In the International Criminal Court (ICC) Review Conference’s discussion of the “crime of aggression,” the U.S. agenda — convincing ICC member states to adopt a version of the “crime of aggression” that would prevent the ICC from investigating or prosecuting individuals for that crime without an express determination by the U.N. Security Council that an act of aggression had been committed — appeared to be gaining speed. This momentum was based on the impact of strong interventions by the U.S., China, and Russia, all of whom urged rejection of proposals that would allow the ICC to proceed with aggression investigations without a determination by the Security Council. Such investigations would be inconsistent with the U.N. charter; would violate customary international law; could criminalize the use of military force in humanitarian operations intended to prevent crimes against humanity, war crimes, or genocide; and could strain international relations if states implement the crime of aggression domestically and apply universal jurisdiction to arrest and try officials of other states for alleged acts of aggression.
Understandably, the member states were wary of dismissing the concerns of these influential states. But a weekend of contemplation and, likely, heavy lobbying by pro-ICC non-governmental organizations and member states that do not want the crime of aggression subject to Security Council decisions apparently revived enthusiasm among many wavering delegates for having multiple triggers for the crime of aggression.
Monday’s discussion focused exclusively on gauging where the delegates stood on the proposed definition of the crime of aggression and what trigger(s) should permit the ICC to investigate allegations of aggression and prosecute credible cases. Dozens of countries voiced their support for giving the ICC prosecutor authority to proceed with an investigation if the U.N. Security Council fails to determine that an act of aggression occurred. The only check on this authority would be approval by another organ of the ICC, the Pre-Trial Chamber.
Although the U.S. and Russia reiterated their objections on Monday, the apparent impact was muted. In a worrying sign, the U.S. offered five “understandings” that it suggested could be included in Annex III (“Understandings regarding the amendments to the Rome Statute of the International Criminal Court on the Crime of Aggression”) of the resolution on Crime of Aggression, which, if the member states can reach agreement, will be approved by the member states this week. The U.S. hopes that if these understanding are included in the resolution, they will be deemed the intent of the member states by the ICC prosecutor and judges when considering alleged crimes of aggression and so guide the actions of the court.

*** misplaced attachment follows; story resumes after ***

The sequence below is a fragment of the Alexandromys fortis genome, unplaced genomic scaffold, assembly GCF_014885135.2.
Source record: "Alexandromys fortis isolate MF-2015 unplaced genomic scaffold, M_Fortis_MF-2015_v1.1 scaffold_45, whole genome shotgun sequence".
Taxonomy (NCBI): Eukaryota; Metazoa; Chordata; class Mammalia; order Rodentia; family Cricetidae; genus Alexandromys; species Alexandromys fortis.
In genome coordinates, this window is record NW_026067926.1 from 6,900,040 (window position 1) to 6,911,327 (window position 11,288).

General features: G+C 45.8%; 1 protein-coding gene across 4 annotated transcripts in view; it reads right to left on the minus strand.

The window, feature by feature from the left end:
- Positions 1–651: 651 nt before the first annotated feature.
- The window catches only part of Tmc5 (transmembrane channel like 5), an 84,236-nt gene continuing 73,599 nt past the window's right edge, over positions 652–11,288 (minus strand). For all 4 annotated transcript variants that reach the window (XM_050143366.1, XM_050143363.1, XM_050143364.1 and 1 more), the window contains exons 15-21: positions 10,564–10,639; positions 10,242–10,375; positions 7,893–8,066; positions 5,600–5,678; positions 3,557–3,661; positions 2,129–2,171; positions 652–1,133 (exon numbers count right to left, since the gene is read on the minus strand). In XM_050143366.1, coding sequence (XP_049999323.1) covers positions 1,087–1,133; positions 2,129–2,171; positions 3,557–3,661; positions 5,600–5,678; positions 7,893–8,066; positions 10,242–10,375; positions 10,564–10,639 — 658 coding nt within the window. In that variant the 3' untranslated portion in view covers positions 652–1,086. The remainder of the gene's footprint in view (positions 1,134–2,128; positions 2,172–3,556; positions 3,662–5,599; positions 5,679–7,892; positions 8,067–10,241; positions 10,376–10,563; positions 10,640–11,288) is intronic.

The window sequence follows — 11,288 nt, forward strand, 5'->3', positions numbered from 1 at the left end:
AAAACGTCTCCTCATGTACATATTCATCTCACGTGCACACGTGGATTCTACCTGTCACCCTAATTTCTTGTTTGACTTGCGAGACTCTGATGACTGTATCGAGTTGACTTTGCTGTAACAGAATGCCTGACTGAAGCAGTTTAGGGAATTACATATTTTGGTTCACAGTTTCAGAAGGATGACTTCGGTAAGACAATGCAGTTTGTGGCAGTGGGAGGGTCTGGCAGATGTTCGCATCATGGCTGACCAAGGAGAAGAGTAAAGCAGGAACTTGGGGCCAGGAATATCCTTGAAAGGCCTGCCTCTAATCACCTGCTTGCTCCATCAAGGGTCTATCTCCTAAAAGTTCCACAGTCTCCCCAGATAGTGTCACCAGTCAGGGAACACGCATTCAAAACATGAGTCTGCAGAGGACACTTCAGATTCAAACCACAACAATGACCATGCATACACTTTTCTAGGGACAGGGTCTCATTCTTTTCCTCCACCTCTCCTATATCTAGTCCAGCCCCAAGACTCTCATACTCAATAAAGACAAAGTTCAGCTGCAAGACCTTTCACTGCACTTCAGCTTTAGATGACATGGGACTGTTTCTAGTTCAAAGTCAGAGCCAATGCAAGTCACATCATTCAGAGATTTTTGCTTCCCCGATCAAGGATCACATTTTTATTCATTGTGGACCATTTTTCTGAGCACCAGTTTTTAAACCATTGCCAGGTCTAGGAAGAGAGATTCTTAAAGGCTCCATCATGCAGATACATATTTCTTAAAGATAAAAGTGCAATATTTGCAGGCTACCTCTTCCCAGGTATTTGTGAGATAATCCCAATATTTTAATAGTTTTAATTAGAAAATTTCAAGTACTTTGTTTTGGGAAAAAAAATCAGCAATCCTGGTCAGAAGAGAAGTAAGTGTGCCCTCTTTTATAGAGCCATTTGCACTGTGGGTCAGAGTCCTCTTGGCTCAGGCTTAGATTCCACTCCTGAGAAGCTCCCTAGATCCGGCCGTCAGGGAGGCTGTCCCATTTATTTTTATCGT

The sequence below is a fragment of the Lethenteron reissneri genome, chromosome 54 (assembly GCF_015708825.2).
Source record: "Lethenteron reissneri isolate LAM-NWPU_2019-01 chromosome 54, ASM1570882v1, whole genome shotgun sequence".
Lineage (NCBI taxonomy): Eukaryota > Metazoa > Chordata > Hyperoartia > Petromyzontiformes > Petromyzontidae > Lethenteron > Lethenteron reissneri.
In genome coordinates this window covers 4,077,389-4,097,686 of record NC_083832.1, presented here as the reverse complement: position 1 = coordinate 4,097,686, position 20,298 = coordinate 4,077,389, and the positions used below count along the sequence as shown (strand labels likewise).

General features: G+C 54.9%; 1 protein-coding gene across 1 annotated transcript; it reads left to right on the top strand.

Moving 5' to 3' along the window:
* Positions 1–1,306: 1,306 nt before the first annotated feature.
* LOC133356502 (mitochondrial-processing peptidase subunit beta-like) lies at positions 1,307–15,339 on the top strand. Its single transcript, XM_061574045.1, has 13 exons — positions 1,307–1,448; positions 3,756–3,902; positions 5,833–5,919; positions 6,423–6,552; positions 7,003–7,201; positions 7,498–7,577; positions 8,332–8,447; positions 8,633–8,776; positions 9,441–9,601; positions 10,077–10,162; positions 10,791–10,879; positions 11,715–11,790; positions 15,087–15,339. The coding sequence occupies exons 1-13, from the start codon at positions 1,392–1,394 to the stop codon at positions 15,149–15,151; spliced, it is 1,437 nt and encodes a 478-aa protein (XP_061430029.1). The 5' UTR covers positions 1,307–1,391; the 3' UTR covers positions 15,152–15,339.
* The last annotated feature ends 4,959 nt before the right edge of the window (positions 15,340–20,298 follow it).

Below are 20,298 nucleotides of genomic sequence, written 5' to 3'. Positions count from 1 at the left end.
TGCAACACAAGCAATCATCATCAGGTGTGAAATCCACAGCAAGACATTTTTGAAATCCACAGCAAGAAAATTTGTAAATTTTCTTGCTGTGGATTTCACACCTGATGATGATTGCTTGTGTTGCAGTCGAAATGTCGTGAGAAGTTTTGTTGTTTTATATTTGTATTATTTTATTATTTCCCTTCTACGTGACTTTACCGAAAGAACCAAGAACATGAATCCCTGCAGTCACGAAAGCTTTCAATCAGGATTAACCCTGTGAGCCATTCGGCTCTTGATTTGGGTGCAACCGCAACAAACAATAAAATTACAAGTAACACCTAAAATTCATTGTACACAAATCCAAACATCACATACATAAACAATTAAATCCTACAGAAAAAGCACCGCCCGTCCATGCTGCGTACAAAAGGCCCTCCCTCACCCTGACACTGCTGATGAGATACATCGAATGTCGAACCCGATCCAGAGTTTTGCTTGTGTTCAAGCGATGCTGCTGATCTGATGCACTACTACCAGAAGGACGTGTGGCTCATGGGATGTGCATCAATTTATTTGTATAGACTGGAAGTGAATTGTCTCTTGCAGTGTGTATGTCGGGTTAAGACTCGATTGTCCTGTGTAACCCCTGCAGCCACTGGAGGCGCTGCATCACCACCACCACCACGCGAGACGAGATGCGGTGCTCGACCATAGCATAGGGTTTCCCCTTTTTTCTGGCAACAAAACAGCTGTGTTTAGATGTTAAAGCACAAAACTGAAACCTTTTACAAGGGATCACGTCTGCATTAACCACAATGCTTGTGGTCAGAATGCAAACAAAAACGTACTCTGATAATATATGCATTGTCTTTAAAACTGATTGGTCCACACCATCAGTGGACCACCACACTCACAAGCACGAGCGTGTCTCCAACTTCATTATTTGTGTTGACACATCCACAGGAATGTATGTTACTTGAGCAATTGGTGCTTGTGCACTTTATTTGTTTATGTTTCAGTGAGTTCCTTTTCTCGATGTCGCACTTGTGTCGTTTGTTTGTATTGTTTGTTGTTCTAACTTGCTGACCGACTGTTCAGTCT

This is clearly a fall-back option. It would be less effective than actually limiting the authority of the ICC to investigate alleged acts of aggression in the text of the amendment. That the U.S. is offering these understandings indicates that it is doubtful of the outcome. Even more worrying is the fact that few member states seemed interested in including the U.S. understandings.
If the member states agree to adopt an amendment on the crime of aggression, there is no way for the administration to put a good face on the U.S.’s failure to get the member states to grant the U.N. Security Council exclusive authority to determine that an act of aggression has occurred. It would make U.S. service members and officials more vulnerable to the ICC, would undermine the authority of the U.N. Security Council (and, by extension, the power of the U.S. as a veto-wielding permanent member of the Security Council), and would open the door to legal wrangling and accusations every time the U.S. lawfully uses force to defend itself, its allies, and its interests.
The Obama administration argued that U.S. engagement with the ICC would lead to more positive outcomes at the Review Conference than the Bush administration’s policy of not attending. They have a steep road ahead if that prediction is to be realized.
– Brett D. Schaefer is the Jay Kingham Fellow in International Regulatory Affairs in the Margaret Thatcher Center for Freedom, a division of the Kathryn and Shelby Cullom Davis Institute for International Studies, at the Heritage Foundation. He is also editor of ConUNdrum: The Limits of the United Nations and the Search for Alternatives (Rowman & Littlefield Publishers, 2009).